Hail Damage Fraud
Hail damage claims were up 407% between 2008 and 2009, according to the National Insurance Crime Bureau. Even if there was a large surge in actual hailstorms, that number still seems fishy.
Stories of hail damage fraud has been common in the news This roofer in Indiana was accused of “dime spinning,” having his employees intentionally damage the roof to look like hail damage. The roofers used coins to scrape the shingles or create indentations. The Georgia Insurance information Service has a video clip warning against roofers that go door to door, claiming that your house has hail damage, and that your insurance company will pay the roofer to replace it. If you have actual hail damage on your roof, it is likely that you will see hail damage on cars, siding, window ledges or other items on the property.
How can you recognize fake “hail damage?”
Look closely at the hail marks. If there are metal scrapes in the hail indentation, it was probably created by something metal, like a ball peen hammer, instead of a piece of ice.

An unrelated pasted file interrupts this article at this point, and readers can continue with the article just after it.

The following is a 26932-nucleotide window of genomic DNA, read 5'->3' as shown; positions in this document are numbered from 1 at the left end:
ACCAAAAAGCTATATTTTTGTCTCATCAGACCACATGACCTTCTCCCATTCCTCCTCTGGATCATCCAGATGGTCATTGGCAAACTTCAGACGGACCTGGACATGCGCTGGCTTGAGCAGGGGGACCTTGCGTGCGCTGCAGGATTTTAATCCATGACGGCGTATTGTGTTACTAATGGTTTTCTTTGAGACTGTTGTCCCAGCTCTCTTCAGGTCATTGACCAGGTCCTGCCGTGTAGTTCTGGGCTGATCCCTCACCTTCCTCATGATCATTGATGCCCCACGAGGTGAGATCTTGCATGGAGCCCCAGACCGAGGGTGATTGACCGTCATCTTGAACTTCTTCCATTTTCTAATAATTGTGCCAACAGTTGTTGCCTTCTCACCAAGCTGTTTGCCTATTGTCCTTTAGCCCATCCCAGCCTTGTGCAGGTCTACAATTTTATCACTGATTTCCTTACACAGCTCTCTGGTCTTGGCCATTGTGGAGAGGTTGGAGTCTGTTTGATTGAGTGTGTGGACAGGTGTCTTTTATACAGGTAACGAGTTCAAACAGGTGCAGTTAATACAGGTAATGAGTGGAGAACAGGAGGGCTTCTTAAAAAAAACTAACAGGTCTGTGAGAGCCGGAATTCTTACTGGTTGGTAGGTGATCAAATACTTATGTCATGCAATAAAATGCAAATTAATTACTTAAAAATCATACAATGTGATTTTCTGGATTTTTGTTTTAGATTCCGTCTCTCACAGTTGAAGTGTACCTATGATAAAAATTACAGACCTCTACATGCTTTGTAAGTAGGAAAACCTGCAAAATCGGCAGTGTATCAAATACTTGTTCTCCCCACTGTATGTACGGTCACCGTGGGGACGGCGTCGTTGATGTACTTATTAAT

Look at the size and location of the hail. If the hail dentations are uniformly the same size, it is probably that a rock or a golf ball inside of a sock created them. If there is a definite pattern to the hail damage, it is probably fake. If a car has hail damage on the roof, only in spots reachable by an arm, it is probably fake. Hail storms travel in certain directions. It is unlikely that the west side of a property would have hail damage if the storm traveled in an east to west direction. The National Weather Service has records of storms, hailstone size and wind direction.
Look closely again at the hail marks. Is there oxidation or dirt buildup in the spot? Then it is probably not recent. Check the property to see if any previous hail claims were filed.
Preventing hail damage fraud saves money for both insurance companies and property owners.